Gates Foundation Announces Partnership with UAE to Accelerate Action on Climate; Strengthen Food Systems Through Investment in Agricultural Innovation

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The Bill & Melinda Gates Foundation today joined the United Arab Emirates (UAE) to accelerate the development of innovations that will help smallholder farmers in sub-Saharan Africa and South Asia build resilience and adapt to climate change. Together, they made new commitments totalling US $200 million in response to immediate and long-term threats to food security and nutrition caused by climate change.

The announcement was delivered at the World Climate Action Summit by foundation Co-Chair Bill Gates, who was joined by H.E. Mariam bint Mohammed Saeed Hareb Almheiri, minister of climate change and environment of the UAE. Gates also called on global leaders to elevate agriculture as a focus of global climate finance initiatives and support the global agriculture research network, CGIAR.

Sub-Saharan Africa, where more than 60% of the population depends on agriculture for food and income, accounts for only 4% of global greenhouse gas emissions. In recent years, a surge of extreme climate events, such as devastating droughts in East Africa and catastrophic flooding in West Africa, has contributed to reduced economic growth and increased income inequality with wealthy countries—primarily by eroding crop and livestock production. While numerous innovations exist to help smallholder farmers in the region, less than 2% of global climate finance is devoted to meeting their needs.  

“We need to make big bets on innovation to ensure smallholder farmers across sub-Saharan Africa and South Asia have the tools they need to adapt their practices, feed their people, and build resilience in the face of climate change,” said Gates. “The needs of farmers are an integral part of the global climate agenda.”  

CGIAR, the world’s largest publicly funded agriculture research network, plays a critical role in supporting resilient, sustainable food production in a climate-stressed world. Earlier this week, it launched a three-year investment case to secure US $4 billion by 2027, helping CGIAR to reach 500 million farmers by 2030 with climate adaptation innovations, and to reduce emissions from the agriculture sector by 1 gigaton per year—the equivalent of eliminating emissions from more than 200 million cars.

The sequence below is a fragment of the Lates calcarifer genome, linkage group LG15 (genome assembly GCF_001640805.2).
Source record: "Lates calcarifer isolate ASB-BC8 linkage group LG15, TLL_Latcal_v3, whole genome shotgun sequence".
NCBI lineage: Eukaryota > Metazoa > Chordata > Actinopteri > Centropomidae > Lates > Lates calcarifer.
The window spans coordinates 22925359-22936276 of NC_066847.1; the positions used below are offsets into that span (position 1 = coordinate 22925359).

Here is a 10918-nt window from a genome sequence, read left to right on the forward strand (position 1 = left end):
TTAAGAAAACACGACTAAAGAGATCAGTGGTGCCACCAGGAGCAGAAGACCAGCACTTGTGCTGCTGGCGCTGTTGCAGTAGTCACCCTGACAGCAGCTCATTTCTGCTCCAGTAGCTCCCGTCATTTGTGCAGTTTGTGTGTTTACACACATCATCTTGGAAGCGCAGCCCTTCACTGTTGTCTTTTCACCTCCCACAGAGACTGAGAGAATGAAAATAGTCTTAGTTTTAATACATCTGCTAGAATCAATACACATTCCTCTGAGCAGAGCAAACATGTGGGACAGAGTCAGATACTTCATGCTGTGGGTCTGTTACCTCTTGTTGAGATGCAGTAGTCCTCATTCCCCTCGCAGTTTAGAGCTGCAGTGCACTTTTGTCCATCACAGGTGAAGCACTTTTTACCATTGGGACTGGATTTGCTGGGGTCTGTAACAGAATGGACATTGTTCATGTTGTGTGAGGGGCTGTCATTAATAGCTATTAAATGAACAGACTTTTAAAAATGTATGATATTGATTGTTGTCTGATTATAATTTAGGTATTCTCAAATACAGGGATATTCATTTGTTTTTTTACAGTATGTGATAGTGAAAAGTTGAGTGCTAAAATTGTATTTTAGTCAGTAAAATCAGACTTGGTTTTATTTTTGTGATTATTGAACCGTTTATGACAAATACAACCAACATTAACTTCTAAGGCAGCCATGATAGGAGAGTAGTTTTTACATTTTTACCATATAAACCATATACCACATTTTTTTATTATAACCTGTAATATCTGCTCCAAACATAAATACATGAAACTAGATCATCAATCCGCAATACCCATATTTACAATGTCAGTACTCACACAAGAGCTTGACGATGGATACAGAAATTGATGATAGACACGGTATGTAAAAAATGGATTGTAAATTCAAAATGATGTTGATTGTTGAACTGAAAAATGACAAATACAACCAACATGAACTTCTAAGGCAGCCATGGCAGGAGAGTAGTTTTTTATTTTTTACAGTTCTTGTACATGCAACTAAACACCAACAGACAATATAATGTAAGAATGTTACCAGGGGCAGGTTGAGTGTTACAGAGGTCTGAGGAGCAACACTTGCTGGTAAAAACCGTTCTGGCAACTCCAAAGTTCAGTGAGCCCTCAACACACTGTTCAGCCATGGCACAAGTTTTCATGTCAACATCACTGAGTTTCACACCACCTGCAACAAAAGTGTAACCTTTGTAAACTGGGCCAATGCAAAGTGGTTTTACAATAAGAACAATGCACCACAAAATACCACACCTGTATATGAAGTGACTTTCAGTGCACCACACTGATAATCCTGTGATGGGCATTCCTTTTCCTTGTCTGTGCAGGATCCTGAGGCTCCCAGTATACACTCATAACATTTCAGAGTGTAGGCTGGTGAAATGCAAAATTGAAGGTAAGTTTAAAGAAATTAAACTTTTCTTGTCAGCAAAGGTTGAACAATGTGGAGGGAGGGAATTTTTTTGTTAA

“We are ready to quickly scale up proven innovations that already are helping farmers in vulnerable regions like Africa and South Asia adapt to more challenging climate conditions,” said Professor Lindiwe Majele Sibanda, chair, CGIAR System Board. “That includes increasing access to improved varieties of naturally stress tolerant crops like cassava and millets, employing new tools and strategies farmers are using to support healthy ecosystems by reviving degraded lands, and providing long-range climate forecasts that help farmers anticipate and navigate weather extremes and shifting rainfall patterns.”

The foundation’s US $100 million investment announced today, which matches the UAE’s commitment of US $100 million, will support organizations, like the CGIAR, that are on the forefront of developing agricultural innovations. Additional foundation funding will support the work of AIM4Scale, a new climate adaptation initiative to be launched by the UAE. The foundation will also join partner countries, philanthropies, and financial institutions to help accelerate access to high-impact agricultural innovations for small-scale farmers in sub-Saharan Africa and South Asia by reducing policy and funding-related barriers.

CGIAR a “best buy” in adaptation

For over 50 years, CGIAR’s work has helped save millions of lives and trillions of dollars globally. Its focus on smallholder farmers has delivered humanitarian benefits that rival the lifesaving power of vaccines. It consistently delivers high-impact innovations at a very low cost, with every dollar invested in its work returning US $10 in benefits for local farming communities. 

With the foundation’s commitment announced today, it has exceeded its current pledge to CGIAR of US $315 million and joins a growing global movement for action on climate adaptation. This includes new funding from donor countries to CGIAR totaling over US $800 million for the 2023-2024 funding cycle. 

The foundation’s support for agriculture adaptation at COP28 builds on previous commitments dating back to 2017 to help smallholder farmers cope with climate change. To learn more about the foundation’s work to create a pipeline of climate-smart agricultural solutions, new applications of digital technologies, low-emission approaches to small-scale livestock farming, and innovations that address the neglected needs of women farmers, please visit:

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